Recently it feels like just about every day I come across examples of the two movements which seem to me to have the greatest potential to bridge the gap. The first is the attempt though community action, civic innovation and public service reform to release the hidden wealth which lies in people's capacity and desire to help themselves, and each other, to create a better life in a better society. By the way, if that seems unlikely try this little fact, in 1994 a survey of local authorities found that three quarters of the relevant council officers thought the idea that householders could be persuaded to recycle their rubbish was impractical and unrealistic. Now, less than 20 years later, household recycling rates have reached 50% and are rising. Through a combination of new social norms and service innovations, a whole public service has gone from being delivered to being co-produced.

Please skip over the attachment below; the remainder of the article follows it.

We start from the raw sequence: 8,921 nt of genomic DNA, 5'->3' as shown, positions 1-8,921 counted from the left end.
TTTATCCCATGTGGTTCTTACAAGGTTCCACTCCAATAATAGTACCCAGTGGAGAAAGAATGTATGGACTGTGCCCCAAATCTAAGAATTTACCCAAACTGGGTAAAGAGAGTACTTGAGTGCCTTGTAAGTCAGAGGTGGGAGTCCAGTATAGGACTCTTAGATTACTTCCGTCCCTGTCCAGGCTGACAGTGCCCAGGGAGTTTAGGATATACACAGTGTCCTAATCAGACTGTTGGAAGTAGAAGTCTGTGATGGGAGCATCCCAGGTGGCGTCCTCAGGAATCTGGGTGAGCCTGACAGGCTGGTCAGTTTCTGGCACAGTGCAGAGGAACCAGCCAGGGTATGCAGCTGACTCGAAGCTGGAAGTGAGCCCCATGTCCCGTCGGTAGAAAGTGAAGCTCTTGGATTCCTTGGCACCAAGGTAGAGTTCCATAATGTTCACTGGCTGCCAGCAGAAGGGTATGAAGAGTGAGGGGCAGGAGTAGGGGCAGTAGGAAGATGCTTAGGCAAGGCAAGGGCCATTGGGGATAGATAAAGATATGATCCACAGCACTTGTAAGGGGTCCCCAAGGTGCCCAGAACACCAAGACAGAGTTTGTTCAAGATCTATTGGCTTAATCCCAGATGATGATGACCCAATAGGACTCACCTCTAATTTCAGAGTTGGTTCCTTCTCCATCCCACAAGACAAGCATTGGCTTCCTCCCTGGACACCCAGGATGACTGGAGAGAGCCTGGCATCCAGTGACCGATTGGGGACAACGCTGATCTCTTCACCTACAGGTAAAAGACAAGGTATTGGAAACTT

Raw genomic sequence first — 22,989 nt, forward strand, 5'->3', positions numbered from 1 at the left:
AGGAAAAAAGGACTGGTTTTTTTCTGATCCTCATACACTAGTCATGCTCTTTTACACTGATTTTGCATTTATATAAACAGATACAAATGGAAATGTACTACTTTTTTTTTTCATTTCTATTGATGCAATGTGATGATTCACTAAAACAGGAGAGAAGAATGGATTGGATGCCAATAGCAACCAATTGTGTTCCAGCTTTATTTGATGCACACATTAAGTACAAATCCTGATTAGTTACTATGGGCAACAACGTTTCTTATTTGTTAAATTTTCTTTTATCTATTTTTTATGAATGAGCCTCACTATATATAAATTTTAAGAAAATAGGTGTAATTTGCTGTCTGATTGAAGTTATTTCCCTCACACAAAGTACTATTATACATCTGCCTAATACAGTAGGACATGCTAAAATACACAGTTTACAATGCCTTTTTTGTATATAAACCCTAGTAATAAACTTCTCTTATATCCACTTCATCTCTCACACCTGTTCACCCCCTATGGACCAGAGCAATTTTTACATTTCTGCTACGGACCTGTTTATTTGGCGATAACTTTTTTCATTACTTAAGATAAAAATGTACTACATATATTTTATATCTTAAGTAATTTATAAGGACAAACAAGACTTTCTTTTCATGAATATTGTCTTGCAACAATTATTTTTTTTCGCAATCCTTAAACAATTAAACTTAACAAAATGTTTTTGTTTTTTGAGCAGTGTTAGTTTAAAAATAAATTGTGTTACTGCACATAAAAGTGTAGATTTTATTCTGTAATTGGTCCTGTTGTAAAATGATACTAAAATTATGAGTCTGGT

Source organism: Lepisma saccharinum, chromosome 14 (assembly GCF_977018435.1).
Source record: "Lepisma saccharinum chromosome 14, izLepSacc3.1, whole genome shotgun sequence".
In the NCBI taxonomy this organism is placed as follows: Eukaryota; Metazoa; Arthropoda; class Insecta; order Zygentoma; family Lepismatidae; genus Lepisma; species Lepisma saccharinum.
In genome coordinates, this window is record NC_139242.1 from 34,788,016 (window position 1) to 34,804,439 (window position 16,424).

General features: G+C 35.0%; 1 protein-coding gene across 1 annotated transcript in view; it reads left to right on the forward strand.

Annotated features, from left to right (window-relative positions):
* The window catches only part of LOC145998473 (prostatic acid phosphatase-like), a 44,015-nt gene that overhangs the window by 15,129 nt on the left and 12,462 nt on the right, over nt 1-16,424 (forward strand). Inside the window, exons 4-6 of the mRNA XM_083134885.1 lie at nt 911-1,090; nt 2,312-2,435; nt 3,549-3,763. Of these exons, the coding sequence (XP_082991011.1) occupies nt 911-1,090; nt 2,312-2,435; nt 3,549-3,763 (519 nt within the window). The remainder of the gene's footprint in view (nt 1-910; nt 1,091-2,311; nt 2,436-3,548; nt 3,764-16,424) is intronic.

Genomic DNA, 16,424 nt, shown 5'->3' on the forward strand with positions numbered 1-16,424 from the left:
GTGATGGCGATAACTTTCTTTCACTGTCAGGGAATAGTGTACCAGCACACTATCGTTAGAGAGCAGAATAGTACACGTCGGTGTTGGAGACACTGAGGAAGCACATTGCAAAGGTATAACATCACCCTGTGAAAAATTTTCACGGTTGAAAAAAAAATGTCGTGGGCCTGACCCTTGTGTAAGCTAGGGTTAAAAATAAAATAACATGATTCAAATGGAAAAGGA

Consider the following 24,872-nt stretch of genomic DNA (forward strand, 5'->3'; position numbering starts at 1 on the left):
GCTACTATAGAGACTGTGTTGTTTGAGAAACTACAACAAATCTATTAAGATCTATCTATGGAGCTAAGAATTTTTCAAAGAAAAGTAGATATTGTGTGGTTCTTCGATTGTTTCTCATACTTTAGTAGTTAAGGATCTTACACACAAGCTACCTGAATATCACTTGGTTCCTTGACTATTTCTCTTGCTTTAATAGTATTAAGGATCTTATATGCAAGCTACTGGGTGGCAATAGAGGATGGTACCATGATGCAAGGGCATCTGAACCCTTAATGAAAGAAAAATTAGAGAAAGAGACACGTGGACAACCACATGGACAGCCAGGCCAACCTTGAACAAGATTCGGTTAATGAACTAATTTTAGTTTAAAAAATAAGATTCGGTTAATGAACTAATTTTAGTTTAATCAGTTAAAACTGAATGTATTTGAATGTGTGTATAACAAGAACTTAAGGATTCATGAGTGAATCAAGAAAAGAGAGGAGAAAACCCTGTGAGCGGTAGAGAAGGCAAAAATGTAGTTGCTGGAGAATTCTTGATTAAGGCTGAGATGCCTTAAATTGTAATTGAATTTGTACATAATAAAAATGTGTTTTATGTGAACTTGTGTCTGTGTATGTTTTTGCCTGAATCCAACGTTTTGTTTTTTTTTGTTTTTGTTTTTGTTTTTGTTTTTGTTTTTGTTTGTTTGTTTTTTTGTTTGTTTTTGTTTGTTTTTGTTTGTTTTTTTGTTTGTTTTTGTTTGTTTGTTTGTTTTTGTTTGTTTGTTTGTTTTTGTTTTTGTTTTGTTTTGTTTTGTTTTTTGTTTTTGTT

The second is the move towards social business manifested both in the form of enterprises established with social goals in mind, and the attempt by existing enterprises to renew their licence to operate. In both cases it is not only that entrepreneurs and business leaders are responding to the social deficit, but that in a knowledge economy where human creativity and initiative are at a premium, the only reliable way to engage the people organisations need is through a strong and authentic sense of purpose (greater transparency and sophistication make inauthenticity impractical as well as deplorable). This latter is the message of a great book 'how-why how we do anything means everything' by Dov Seidman who popped into the RSA for a chat yesterday.
Together - and I do mean 'together' as there is huge scope for the forces to be mutually supportive and reinforcing - these ideas and innovations can provide the basis for a social renaissance. Standing in their way is the continued hope within the national and global political establishment that we can get back on track to a world where capitalism generates sufficient surplus to be taxed to meet growing needs and rising expectations.